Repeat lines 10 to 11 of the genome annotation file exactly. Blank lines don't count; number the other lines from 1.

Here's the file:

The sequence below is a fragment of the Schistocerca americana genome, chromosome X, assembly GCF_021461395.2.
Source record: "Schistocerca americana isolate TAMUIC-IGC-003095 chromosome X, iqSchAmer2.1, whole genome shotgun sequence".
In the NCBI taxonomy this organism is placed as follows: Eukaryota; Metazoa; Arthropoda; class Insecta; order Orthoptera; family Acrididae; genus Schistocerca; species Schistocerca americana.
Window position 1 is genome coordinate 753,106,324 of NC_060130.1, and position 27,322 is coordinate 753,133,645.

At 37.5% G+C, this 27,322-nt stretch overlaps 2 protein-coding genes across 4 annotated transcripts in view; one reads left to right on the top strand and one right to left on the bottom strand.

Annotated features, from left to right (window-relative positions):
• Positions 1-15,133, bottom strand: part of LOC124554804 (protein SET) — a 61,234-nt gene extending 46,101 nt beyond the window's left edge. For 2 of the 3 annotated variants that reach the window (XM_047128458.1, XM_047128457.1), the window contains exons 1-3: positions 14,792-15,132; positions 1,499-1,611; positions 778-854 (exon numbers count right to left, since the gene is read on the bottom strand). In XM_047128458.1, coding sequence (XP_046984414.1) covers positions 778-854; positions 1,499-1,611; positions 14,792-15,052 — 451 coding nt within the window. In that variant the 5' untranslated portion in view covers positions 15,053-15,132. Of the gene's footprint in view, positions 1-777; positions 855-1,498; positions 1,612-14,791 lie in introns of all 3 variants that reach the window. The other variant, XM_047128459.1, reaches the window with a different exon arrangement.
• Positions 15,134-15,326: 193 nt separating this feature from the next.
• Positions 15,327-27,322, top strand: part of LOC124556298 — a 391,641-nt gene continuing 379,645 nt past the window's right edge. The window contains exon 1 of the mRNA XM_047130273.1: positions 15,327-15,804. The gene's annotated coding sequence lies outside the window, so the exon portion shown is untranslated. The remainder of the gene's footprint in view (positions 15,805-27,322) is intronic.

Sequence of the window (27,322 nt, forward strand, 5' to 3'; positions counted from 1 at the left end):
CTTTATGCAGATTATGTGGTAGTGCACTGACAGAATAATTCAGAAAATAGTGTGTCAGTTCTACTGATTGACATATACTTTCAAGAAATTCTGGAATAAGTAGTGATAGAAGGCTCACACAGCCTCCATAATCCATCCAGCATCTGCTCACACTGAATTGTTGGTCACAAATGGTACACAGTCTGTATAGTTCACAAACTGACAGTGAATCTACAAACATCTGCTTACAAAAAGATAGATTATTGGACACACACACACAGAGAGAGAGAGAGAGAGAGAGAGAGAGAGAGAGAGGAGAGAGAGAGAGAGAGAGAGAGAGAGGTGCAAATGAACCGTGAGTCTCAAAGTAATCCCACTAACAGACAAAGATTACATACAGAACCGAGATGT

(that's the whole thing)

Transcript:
Sequence of the window (27,322 nt, forward strand, 5' to 3'; positions counted from 1 at the left end):
CTTTATGCAGATTATGTGGTAGTGCACTGACAGAATAATTCAGAAAATAGTGTGTCAGTTCTACTGATTGACATATACTTTCAAGAAATTCTGGAATAAGTAGTGATAGAAGGCTCACACAGCCTCCATAATCCATCCAGCATCTGCTCACACTGAATTGTTGGTCACAAATGGTACACAGTCTGTATAGTTCACAAACTGACAGTGAATCTACAAACATCTGCTTACAAAAAGATAGATTATTGGACACACACACACAGAGAGAGAGAGAGAGAGAGAGAGAGAGAGAGAGAGGAGAGAGAGAGAGAGAGAGAGAGAGAGGTGCAAATGAACCGTGAGTCTCAAAGTAATCCCACTAACAGACAAAGATTACATACAGAACCGAGATGT